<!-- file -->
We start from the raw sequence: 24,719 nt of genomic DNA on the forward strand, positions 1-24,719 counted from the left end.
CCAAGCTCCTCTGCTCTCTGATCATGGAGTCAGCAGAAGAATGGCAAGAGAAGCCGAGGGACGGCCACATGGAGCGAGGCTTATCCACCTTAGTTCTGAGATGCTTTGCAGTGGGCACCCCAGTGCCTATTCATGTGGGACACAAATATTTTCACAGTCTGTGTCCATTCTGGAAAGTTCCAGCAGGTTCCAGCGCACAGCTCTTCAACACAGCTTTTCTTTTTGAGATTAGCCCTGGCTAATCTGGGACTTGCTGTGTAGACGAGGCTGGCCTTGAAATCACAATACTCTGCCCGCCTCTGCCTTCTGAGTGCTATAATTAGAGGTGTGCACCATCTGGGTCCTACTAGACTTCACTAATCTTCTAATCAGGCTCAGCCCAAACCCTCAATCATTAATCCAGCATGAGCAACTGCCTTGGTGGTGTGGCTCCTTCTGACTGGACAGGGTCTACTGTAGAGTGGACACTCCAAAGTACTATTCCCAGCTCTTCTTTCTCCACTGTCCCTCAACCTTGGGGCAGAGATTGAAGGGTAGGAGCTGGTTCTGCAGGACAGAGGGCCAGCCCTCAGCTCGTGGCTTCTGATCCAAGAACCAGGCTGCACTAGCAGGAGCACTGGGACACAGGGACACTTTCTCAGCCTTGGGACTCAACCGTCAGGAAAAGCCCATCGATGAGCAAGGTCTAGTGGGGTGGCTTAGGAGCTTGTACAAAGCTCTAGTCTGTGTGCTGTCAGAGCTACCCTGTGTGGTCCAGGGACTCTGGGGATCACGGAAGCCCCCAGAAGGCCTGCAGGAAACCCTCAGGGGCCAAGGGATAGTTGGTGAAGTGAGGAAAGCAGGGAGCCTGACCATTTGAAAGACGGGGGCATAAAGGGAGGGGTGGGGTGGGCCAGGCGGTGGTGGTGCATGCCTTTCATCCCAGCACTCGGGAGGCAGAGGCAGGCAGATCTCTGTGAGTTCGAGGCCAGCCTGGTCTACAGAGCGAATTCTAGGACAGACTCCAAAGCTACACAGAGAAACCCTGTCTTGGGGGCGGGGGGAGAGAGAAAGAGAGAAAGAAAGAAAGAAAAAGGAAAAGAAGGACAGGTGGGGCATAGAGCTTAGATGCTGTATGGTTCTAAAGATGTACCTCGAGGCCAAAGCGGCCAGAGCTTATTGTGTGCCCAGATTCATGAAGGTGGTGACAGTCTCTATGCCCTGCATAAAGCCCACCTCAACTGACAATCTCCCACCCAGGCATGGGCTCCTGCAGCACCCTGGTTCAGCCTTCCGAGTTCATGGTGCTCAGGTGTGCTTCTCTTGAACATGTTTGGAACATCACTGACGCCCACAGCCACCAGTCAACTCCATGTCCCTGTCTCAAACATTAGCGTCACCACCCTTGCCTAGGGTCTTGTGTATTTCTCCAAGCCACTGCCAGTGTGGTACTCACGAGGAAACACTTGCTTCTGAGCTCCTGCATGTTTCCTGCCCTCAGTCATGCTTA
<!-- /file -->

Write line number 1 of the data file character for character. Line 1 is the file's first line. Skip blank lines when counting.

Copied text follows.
We start from the raw sequence: 24,719 nt of genomic DNA on the forward strand, positions 1-24,719 counted from the left end.